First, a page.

Second, some analyses in the study of vonHoldt et al. (1) pool two putative eastern wolves from the Algonquin Park region of Ontario, recognized as the best contemporary representation of eastern wolves, with Great Lakes wolves from Minnesota and Isle Royale, despite genetic evidence that supports that Great Lakes wolves are a hybridized population between gray and eastern wolves (14, 15). Analyses where these two very different Canis types are grouped together cannot be used to make any conclusions about hybrid ancestry of eastern wolves. Third, Algonquin wolves hybridize with Great Lakes boreal wolves and eastern coyotes to the north and south of Algonquin Park, respectively (15, 16); thus, the uncertain ancestry of the two individuals from Algonquin Park used by vonHoldt et al. (1) questions any conclusions regarding the evolutionary history of eastern wolves (17).


vonHoldt et al. (1) conduct two analyses of differentiation among taxa that do not assume an evolutionary model a priori. First, they calculate FST. Here, red wolves exhibit the greatest differentiation from the other groups, which the authors attribute to recent genetic drift in the captive population; but this degree of differentiation is also consistent with an interpretation of red wolves as a distinct evolutionary lineage. The Mexican wolf, which has a similar history of a small captive founder population, is regarded by the authors as “a distinct North American wolf.” Second, in the principal components analysis (PCA) of individual samples, Eurasian and North American gray wolves are differentiated from coyotes along PC 1, whereas Great Lakes wolves, eastern wolves, red wolves, and eastern coyotes are differentiated from the other two groups along PC 2. This result does not directly test evolutionary hypotheses, although it is consistent with multiple scenarios, including ancient hybridization or a distinct cladogenic origin for red and eastern wolves, and less consistent with a more recent hybrid origin for these taxa (18). With the exception of Great Lakes wolves clustering closer to eastern (Algonquin) wolves, the PCA results are quite similar to those of Rutledge et al. (15), which were taken as support for eastern wolves as a distinct taxon, possibly with an ancient hybrid origin (18, 19).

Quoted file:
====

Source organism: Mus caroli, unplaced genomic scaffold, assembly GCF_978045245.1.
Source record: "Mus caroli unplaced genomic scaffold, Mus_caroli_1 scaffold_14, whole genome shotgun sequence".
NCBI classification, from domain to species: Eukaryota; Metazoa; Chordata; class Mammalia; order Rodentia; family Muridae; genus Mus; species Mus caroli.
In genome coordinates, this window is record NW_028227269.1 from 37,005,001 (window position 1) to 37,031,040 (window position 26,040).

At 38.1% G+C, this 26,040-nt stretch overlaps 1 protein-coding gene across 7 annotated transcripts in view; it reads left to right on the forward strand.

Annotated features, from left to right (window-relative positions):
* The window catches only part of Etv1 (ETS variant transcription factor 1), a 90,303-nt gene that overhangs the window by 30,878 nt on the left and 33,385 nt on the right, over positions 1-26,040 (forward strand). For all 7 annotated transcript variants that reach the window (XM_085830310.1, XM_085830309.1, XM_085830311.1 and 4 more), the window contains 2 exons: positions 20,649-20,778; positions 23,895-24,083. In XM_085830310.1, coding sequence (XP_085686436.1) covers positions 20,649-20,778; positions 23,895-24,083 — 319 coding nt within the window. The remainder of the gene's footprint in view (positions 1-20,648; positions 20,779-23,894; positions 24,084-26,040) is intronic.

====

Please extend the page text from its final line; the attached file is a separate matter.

vonHoldt et al. (1) conducted two tests for admixture: D-statistics (20, 21) and G-PhoCS (22). Both of these tests assume a specific tree structure, in which each group is a distinct lineage. Both of these analyses indicate support for relatively large amounts of shared ancestry and admixture among North American canids. However, a history of admixture implies neither that a taxon’s origins trace to a hybridization event nor that a taxon has a “lack of unique ancestry,” as the authors conclude. For example, D-statistics revealing introgression between Neandertals and Eurasian humans were not interpreted to conclude that Eurasians contained no unique ancestry because they were the product of hybridization between Neandertals and Africans; instead, researchers concluded that introgression occurred between Neandertals and a distinct Eurasian lineage (20). Analogously, the results presented by vonHoldt et al. (1) are consistent with a relatively old lineage leading to red and/or eastern wolves, predating recent admixture from coyotes or gray wolves, and this is the model assumed in both the D-statistics and G-PhoCS analyses [Fig. 4 in the study of vonHoldt et al. (1)].